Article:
With the war effort in Iraq bearing fresh fruit, some campaign experts say Democrats may want to do themselves a favor and tone down the harsh criticism of President Bush.

"I think [the news of Uday's and Qusay's deaths] helps. I think it's moving in the right direction," said Fox News political analyst Al D'Amato (search). "I think that it dispels the rumors that we are doing nothing in Iraq, and [indicates] that we will eventually capture or kill Saddam."

Before word came that Saddam Hussein's notorious sons, Uday and Qusay (search), were killed in a firefight with U.S. soldiers in Mosul (search) on Tuesday, and another top regime member was captured, the nine Democratic presidential candidates were targeting Bush for intelligence failures and a misguided strategy in Iraq.

"I think [Democrats] are making a colossal mistake, frankly," said Erik Potholm, a partner with Republican media consulting firm Stevens Reed Curcio and Potholm. "I think they're playing a very dangerous game that's going to boomerang on them. It shows how desperate and pathetic their attacks have become."

But Democratic strategists say the criticisms about the way the administration has dealt with postwar Iraq are valid.

"This issue doesn't exist because of Democratic candidates, it exists because of the real issues on the ground," said Mark Mellman, CEO of The Mellman Group, a Democratic consulting firm. "Killing Uday and Qusay is not a plan to win the peace."

Mellman said one large question that still needs to be answered, and which candidates will likely use against the president, is the location of Iraq's weapons.

"Uday and Qusay may have been weapons of mass destruction in their own way but they're not the weapons of mass destruction the administration talked about and still hasn't found. That question remains open," he said.

Paul Herrnson, director of the Center for American Politics and Citizenship and a politics professor at the University of Maryland, said Democrats will start asking more questions of Bush as time goes on.

"They will continue to pound away at the president for failing to actively look into the issues and try to make reality of the world that fits his rhetoric," Herrnson said, adding that Democrats will try to show that Bush looks for facts that support his campaign rhetoric, no matter how substantive they are.

"They'll probably try to draw a wedge between Bush and the voters that way," Herrnson said.

Former Vermont Gov. Howard Dean has openly questioned the president's truthfulness in his case for war. The front page of Missouri Rep. Dick Gephardt's campaign Web site says: "Bush has left us less safe."

Sen. John Kerry has said that Bush circumvented the congressional resolution authorizing war against Iraq by failing to exhaust all diplomatic options first and said the sons' deaths don't change much.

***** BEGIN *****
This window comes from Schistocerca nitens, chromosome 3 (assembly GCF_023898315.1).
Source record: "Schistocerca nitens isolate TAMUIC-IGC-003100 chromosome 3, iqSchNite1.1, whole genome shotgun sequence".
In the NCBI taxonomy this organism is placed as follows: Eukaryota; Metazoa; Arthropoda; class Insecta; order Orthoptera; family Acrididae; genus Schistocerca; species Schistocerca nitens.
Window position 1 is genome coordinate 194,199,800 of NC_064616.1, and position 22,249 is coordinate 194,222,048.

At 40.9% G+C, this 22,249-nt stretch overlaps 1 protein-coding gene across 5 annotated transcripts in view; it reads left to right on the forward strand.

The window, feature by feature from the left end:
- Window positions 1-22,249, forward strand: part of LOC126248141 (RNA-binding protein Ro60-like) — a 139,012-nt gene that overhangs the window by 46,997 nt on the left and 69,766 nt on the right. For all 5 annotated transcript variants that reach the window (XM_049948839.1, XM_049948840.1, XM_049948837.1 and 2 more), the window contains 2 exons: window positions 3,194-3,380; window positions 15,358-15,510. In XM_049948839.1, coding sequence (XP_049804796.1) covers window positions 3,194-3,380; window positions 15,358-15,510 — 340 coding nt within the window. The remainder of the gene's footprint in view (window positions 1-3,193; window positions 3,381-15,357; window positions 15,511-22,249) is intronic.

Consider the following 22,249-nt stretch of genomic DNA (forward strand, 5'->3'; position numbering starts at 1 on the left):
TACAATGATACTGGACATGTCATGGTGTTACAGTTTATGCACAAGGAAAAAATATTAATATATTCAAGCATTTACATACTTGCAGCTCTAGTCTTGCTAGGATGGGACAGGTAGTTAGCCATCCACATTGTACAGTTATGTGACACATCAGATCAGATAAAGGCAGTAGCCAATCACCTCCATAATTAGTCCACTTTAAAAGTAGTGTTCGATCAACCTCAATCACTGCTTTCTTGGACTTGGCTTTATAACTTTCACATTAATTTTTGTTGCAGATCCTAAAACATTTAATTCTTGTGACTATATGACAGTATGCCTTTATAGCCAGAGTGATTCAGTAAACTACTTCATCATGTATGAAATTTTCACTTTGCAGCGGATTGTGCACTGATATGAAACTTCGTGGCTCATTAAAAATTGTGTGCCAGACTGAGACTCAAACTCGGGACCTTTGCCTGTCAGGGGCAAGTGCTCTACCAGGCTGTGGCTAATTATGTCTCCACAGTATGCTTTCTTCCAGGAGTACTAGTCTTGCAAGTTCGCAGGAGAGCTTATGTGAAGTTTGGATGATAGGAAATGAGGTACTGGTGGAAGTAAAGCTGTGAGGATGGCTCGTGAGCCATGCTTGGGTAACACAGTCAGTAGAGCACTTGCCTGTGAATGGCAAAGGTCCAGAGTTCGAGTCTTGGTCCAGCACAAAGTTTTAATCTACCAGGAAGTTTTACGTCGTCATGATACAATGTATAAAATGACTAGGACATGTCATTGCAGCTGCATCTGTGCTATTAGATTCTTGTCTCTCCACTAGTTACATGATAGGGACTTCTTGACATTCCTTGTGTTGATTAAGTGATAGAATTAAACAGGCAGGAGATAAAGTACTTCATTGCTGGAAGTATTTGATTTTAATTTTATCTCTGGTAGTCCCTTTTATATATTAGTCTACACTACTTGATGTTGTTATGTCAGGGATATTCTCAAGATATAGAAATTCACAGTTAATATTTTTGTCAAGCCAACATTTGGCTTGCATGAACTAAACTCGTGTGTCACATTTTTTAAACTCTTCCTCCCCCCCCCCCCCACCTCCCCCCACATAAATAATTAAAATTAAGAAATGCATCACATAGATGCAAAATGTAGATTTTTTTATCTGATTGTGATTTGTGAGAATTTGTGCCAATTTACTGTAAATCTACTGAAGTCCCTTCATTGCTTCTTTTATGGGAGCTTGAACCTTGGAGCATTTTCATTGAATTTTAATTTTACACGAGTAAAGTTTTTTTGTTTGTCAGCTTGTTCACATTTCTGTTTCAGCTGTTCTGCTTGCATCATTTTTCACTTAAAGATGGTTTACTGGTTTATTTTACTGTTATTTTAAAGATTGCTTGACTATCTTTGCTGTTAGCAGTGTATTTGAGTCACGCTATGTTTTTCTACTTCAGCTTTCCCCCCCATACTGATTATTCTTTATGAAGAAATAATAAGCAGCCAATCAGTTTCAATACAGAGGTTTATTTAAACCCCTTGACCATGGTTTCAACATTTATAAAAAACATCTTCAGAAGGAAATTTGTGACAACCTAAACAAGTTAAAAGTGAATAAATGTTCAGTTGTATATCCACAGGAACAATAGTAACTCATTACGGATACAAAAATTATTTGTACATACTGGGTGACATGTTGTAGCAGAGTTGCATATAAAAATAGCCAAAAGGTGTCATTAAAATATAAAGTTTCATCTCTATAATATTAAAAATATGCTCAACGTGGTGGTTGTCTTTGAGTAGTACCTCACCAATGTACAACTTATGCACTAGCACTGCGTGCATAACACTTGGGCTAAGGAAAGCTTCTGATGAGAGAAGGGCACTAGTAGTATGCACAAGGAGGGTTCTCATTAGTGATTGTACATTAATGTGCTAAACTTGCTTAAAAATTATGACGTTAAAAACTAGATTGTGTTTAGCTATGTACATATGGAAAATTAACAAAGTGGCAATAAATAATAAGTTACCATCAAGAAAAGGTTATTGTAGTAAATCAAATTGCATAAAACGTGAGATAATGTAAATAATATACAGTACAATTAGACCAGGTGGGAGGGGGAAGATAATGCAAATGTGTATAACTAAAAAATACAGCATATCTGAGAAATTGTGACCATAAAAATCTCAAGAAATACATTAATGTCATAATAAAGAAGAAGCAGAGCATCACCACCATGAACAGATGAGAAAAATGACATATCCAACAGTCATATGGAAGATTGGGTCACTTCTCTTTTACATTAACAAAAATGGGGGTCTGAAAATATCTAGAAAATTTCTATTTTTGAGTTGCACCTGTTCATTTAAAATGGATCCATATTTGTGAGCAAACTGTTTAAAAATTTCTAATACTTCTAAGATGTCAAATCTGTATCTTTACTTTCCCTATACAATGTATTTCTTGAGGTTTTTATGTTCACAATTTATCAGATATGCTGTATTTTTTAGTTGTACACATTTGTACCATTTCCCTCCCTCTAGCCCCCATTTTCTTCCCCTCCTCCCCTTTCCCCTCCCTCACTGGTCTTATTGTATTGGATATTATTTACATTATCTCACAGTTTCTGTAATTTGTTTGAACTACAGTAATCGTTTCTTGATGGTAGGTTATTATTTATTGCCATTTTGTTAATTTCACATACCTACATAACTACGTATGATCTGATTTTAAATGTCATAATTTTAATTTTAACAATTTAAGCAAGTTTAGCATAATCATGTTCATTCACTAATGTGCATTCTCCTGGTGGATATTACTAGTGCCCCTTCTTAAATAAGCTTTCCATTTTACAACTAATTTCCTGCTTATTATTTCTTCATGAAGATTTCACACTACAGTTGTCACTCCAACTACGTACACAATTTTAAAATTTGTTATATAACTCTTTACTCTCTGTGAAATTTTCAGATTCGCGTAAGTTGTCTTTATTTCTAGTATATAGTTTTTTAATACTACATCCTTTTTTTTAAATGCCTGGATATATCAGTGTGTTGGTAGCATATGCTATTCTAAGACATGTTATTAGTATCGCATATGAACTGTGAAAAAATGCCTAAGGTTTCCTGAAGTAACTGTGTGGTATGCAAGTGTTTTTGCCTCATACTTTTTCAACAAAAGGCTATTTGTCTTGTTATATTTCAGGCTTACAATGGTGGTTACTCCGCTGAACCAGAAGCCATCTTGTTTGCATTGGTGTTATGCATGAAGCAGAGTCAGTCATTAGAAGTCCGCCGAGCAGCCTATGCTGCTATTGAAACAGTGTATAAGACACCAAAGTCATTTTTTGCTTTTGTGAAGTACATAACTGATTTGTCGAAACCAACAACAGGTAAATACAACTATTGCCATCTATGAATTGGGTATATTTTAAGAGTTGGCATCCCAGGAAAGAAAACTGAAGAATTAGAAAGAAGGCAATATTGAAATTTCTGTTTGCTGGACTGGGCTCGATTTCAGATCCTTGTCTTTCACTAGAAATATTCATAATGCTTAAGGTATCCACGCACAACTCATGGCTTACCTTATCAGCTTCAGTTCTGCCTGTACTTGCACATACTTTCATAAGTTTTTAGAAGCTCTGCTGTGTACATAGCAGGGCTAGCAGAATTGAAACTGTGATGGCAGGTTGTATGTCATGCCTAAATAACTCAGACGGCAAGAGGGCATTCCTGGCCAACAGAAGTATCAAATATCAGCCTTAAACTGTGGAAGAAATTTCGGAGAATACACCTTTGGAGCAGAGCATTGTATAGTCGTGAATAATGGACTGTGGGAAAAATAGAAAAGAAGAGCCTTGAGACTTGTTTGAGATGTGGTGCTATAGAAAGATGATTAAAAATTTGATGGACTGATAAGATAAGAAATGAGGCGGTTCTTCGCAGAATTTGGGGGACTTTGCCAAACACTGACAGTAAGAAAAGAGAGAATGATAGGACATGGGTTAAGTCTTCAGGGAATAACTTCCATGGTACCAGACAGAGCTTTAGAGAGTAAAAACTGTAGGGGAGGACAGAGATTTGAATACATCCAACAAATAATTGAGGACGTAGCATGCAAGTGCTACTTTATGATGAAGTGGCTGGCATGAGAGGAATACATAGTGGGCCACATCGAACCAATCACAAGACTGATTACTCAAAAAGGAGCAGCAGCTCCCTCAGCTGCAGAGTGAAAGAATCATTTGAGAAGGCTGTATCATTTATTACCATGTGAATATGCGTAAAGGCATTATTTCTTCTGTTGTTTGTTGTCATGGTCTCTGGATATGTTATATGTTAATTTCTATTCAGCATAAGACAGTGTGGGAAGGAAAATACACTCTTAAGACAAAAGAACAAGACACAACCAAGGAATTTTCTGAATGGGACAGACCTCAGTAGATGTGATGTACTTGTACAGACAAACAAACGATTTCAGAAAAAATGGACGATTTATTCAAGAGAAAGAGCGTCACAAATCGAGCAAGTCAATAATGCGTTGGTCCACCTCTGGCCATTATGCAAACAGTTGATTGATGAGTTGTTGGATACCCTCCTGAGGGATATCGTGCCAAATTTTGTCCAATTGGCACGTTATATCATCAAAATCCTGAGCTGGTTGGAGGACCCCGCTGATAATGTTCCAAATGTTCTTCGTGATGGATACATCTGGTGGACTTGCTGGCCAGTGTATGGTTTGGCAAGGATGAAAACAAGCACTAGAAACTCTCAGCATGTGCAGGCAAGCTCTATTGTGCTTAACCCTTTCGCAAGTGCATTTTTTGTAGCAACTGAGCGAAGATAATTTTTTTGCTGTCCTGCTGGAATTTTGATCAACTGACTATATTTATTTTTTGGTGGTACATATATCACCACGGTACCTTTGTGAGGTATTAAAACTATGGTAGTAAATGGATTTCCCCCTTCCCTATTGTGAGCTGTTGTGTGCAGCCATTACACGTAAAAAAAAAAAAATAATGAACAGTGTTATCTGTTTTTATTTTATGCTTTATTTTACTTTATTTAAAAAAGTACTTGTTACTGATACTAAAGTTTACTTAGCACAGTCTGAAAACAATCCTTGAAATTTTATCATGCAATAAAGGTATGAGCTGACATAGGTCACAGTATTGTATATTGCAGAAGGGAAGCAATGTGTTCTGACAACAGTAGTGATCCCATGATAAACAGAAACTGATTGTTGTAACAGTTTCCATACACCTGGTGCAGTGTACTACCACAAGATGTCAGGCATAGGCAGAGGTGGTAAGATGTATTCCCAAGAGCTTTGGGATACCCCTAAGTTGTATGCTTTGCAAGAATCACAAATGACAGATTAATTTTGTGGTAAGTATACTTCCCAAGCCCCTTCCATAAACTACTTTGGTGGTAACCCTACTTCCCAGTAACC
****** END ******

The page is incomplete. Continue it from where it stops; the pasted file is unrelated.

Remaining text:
"Now is not the time for victory laps," Kerry said in a statement this week after the U.S. military announced Qusay and Uday's deaths. "The fighting continues in Iraq and President Bush needs to be straight with the American people about how we are going to win the peace."

Kerry campaign spokeswoman Kelley Benander defended that message, saying: "[Kerry] certainly will not stop reiterating that message … people want President Bush to be honest with them as to when our troops are coming home and what the plan is."

Democrats have coalesced on their criticism in order to diminish Bush's high ratings, say analysts.

"They're trying to figure out how to carve out a little piece of the pie that's trying to get them the nomination," said Candice Nelson, academic director for the Campaign Management Institute at American University. "I think this is sort of an uptick for Bush but where we are a year from now, I think that's really the question."

Even if the criticism is toned down, long-term questions are bound to emerge on the campaign trail, including Saddam's whereabouts, the location of Iraq's weapons and the degree of progress being made in the global war on terror, Nelson said.

A Harris Interactive Poll released Thursday shows that before the news of Saddam's sons' deaths, public perceptions of Bush's handling of Iraq had eroded sharply, as U.S. troops were increasingly seen more as occupiers of Iraq rather than liberators, and as U.S. casualties continued to mount.

"I think the questions that are on the minds of people are whether we did this the right way or whether in fact we are safer for it," said Democratic strategist Doug Hattaway.

But with this week's big successes in Iraq, some question whether the American public wants to hear constant negatives.

"[Democrats] are in this constant attack mode and I think, in general, that's a mistake," Potholm said. "Simply attacking the president 24 hours a day is not an effective strategy in terms of getting votes ... Not one of them is articulating why they want to be president and what their agenda is."